I think that's why central banks these days are thinking about going cashless. It's the next logical step in the plan to get people to step up their spending.

The trouble is, it's not a good plan. It's a major change to life as we know it -- to life as we've known it for millennia, I guess, since cash money was first invented.

It's a major change, tacked on as an afterthought to a plan that didn't work, the plan to get us to step up our spending. It's an afterthought tacked on to a plan that didn't work.

If we're going to abandon cash, shouldn't we put a little more thought into it than that?

Wednesday, November 4, 2015

Say "OOF"

Here's what I'm looking at:

Part of this page as of 31 October at six in the morning, my time.

I'm there because of the post. Dillow points out "the general public's lack of understanding of economics" and says: "people underestimate the tendency of emergent processes to produce benign outcomes".

Snort. Maybe people lowball the economy's tendency to produce benign outcomes because the outcomes are generally not benign.

But that's not what got me writing this morning. What got me writing was that I read those two links in his sidebar, the ones in red boxes.

The Search for Yield

"Search for Yield" links to Rational and Behavioural Drivers of Financial Markets: the case of ‘search for yield’ by Silvia Pepino:
The ‘search for yield’ (or ‘reach for yield’) observed in financial markets in recent years is a striking manifestation of the interaction of rational and behavioural factors. During an extended period of low interest rates and volatility, market participants have displayed a tendency to seek higher returns by investing in securities that carry higher credit, liquidity or duration risk.

... financial market practitioners and policy makers generally refer to ‘search for yield’ as the tendency of investors to take on higher risk in exchange for higher expected returns when interest rates are low...

In recent years, against the backdrop of very low interest rates and quantitative easing, a tendency has developed among investors to accept higher duration, credit and liquidity risk in order to boost returns.

... a tendency to ‘search for yield’ in financial markets can become a reason for concern, particularly when it is perceived to become excessive and lead to under-pricing of risk.

The article is about rational and behavioral "drivers" of the search for yield. I'm ignoring drivers. I'm focusing on the tendency of investors to take on higher risk in exchange for higher expected returns when interest rates are low.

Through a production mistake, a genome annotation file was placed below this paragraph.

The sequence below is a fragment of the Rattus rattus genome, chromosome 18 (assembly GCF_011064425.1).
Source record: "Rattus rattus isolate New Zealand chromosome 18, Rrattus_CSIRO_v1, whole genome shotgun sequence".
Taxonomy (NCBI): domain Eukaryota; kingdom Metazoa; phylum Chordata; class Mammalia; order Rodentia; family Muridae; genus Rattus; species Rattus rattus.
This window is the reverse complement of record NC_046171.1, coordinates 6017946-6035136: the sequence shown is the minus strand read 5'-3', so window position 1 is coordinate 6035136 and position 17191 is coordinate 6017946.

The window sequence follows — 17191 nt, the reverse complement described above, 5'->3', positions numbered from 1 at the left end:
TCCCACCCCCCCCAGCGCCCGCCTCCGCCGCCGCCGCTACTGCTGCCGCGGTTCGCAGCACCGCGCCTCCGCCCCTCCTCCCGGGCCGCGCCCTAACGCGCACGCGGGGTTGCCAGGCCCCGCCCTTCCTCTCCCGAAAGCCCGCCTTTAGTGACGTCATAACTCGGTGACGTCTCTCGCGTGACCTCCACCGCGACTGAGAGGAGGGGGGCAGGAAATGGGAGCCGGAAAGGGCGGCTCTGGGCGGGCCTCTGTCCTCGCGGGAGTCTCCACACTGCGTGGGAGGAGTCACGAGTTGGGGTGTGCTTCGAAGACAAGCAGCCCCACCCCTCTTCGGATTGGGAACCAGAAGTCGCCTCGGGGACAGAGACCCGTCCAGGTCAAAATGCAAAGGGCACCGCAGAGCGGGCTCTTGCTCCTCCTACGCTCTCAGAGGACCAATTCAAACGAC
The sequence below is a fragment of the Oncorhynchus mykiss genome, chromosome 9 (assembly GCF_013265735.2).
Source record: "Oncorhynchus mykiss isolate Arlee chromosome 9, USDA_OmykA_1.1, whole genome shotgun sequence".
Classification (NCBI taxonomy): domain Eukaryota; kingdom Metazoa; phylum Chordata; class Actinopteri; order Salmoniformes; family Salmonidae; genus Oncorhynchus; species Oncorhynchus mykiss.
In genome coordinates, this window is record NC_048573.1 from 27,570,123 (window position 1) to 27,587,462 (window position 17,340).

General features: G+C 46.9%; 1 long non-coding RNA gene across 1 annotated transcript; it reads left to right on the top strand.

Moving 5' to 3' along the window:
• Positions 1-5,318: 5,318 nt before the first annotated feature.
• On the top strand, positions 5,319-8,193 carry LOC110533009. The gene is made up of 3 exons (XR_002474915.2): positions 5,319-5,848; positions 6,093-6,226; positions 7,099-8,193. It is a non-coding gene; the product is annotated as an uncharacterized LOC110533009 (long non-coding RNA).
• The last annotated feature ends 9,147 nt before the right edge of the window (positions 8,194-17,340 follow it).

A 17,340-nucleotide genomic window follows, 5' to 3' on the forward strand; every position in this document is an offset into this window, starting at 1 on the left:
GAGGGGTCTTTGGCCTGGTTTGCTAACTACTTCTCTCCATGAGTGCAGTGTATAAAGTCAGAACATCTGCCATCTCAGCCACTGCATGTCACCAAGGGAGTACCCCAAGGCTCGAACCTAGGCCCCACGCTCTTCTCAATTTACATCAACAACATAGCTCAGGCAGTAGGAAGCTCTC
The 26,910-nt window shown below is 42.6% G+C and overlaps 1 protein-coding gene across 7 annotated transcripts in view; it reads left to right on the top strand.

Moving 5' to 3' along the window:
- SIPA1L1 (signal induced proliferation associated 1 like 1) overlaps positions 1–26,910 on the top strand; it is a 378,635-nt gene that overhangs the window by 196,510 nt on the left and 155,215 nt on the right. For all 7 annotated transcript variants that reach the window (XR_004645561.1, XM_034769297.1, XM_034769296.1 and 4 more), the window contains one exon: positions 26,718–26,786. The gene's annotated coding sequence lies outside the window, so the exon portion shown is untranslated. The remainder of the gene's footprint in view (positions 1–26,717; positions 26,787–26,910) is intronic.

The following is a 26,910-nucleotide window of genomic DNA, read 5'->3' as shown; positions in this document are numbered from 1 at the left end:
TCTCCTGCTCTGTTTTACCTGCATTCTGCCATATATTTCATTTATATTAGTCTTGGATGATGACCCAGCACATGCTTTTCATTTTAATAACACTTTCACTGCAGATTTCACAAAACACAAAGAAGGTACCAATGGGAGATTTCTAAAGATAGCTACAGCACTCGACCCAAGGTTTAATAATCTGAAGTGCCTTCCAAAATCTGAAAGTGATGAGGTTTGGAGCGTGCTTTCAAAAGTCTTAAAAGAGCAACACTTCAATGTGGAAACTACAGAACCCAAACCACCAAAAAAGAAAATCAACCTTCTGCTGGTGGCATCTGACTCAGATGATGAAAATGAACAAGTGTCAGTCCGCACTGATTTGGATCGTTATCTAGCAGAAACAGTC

Everyday stagnation

"Everyday stagnation" links to Chris Dillow's post at Investor's Chronicle. (You may have to register to read it.)
One of the few drawbacks of working from home is that one is bombarded with annoying phone calls from time-wasters...

All those cold callers give us a daily - well, hourly - reminder that the economy isn't dynamic enough to create sufficient productive and rewarding jobs. In other words, we are in an era of secular stagnation. This phrase has many meanings; it refers to the combination of slow productivity growth, weak investment and low innovation that have given us negative real interest rates...

Stagnation, though, hasn't only given us poor returns on cash. It has also depressed equity returns.

A recent paper by Gianluca Benigno at the LSE and Luca Fornaro at Barcelona's University of Pompeu Fabra points out that economies can fall in a stagnation trap. If people expect low growth they won't invest or innovate and this will cause low profits for other companies, thus exacerbating disincentives to invest. In this way, pessimism can be self-fulfilling.

The problem is that such pessimism might be justified.

One reason for this is that profit rates have fallen. The economics blogger Michael Roberts estimates that returns on capital in G20 countries have steadily fallen since the early 1970s.

Production is the source of profits, the source of "yield". The yield to financial markets pulls yield away from productive markets.

Growing financial profits reduce productive sector profits. Falling profits in the productive sector reduce growth, productivity, investment, and innovation. This leads to lower interest rates and depressed equity returns.

Growing financial profits undermine the source of profits. Let finance gain at the expense of the productive sector, and you set the stage for reduced yield in financial markets.

The problem is not "pessimism". The problem is "OOF": Onerous overgrown finance.

Tuesday, November 3, 2015

The Neutral Zone

As I write this, it is 9:32 AM on Sunday morning. Would have been 10:32, but we sprung back while I was sleeping. Scheduled for 4 AM Monday I have "Are we tight yet?" where I review an article about the Fed's problem in finding the neutral rate of interest. Therein I say:
If we define "the neutral rate" as the article does:

"the borrowing cost -- adjusted for inflation -- that keeps the economy at full employment with stable prices"

then I'm not even sure the neutral rate exists. Since the crisis, I mean.

At Marginal Revolution: What’s the natural rate of interest? Tyler Cowen writes:

Whether a given rate of interest both maintains full employment and stable inflation depends on the rate of productivity growth, for one thing. It can be that no single rate of interest can perform both functions.

Pretty much what I said.

I like the whole Marginal Revolution article. Lots of links that look most interesting. And a very good quote from Milton Friedman (of all people!).